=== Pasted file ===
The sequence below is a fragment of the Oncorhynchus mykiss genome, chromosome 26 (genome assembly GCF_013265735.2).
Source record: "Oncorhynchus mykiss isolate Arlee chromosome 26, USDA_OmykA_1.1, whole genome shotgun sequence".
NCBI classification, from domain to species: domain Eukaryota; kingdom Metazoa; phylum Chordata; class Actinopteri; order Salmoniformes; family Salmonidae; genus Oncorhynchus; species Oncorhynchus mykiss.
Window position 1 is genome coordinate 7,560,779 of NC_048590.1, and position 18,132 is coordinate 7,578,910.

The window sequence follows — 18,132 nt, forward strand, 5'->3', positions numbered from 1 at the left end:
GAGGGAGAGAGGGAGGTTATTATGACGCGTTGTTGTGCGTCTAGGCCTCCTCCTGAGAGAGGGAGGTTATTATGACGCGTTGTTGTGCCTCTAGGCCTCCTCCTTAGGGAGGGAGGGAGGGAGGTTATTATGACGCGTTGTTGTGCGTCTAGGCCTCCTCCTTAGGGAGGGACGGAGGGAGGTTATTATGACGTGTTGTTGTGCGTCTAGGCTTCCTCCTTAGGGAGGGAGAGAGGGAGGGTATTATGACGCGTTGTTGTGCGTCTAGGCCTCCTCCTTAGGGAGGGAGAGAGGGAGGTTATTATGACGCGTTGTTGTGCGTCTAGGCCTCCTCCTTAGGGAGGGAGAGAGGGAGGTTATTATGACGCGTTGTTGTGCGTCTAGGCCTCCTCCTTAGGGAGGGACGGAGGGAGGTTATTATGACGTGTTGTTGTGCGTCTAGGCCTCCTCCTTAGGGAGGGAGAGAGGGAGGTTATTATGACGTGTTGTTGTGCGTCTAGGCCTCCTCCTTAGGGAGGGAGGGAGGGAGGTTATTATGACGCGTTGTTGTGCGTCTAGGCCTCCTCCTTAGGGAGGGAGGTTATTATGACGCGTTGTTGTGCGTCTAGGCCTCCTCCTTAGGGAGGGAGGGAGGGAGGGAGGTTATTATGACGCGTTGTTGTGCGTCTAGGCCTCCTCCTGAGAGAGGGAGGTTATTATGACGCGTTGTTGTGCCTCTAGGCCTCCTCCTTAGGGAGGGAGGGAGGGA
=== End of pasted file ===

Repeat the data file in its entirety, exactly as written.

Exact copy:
The sequence below is a fragment of the Oncorhynchus mykiss genome, chromosome 26 (genome assembly GCF_013265735.2).
Source record: "Oncorhynchus mykiss isolate Arlee chromosome 26, USDA_OmykA_1.1, whole genome shotgun sequence".
NCBI classification, from domain to species: domain Eukaryota; kingdom Metazoa; phylum Chordata; class Actinopteri; order Salmoniformes; family Salmonidae; genus Oncorhynchus; species Oncorhynchus mykiss.
Window position 1 is genome coordinate 7,560,779 of NC_048590.1, and position 18,132 is coordinate 7,578,910.

The window sequence follows — 18,132 nt, forward strand, 5'->3', positions numbered from 1 at the left end:
GAGGGAGAGAGGGAGGTTATTATGACGCGTTGTTGTGCGTCTAGGCCTCCTCCTGAGAGAGGGAGGTTATTATGACGCGTTGTTGTGCCTCTAGGCCTCCTCCTTAGGGAGGGAGGGAGGGAGGTTATTATGACGCGTTGTTGTGCGTCTAGGCCTCCTCCTTAGGGAGGGACGGAGGGAGGTTATTATGACGTGTTGTTGTGCGTCTAGGCTTCCTCCTTAGGGAGGGAGAGAGGGAGGGTATTATGACGCGTTGTTGTGCGTCTAGGCCTCCTCCTTAGGGAGGGAGAGAGGGAGGTTATTATGACGCGTTGTTGTGCGTCTAGGCCTCCTCCTTAGGGAGGGAGAGAGGGAGGTTATTATGACGCGTTGTTGTGCGTCTAGGCCTCCTCCTTAGGGAGGGACGGAGGGAGGTTATTATGACGTGTTGTTGTGCGTCTAGGCCTCCTCCTTAGGGAGGGAGAGAGGGAGGTTATTATGACGTGTTGTTGTGCGTCTAGGCCTCCTCCTTAGGGAGGGAGGGAGGGAGGTTATTATGACGCGTTGTTGTGCGTCTAGGCCTCCTCCTTAGGGAGGGAGGTTATTATGACGCGTTGTTGTGCGTCTAGGCCTCCTCCTTAGGGAGGGAGGGAGGGAGGGAGGTTATTATGACGCGTTGTTGTGCGTCTAGGCCTCCTCCTGAGAGAGGGAGGTTATTATGACGCGTTGTTGTGCCTCTAGGCCTCCTCCTTAGGGAGGGAGGGAGGGA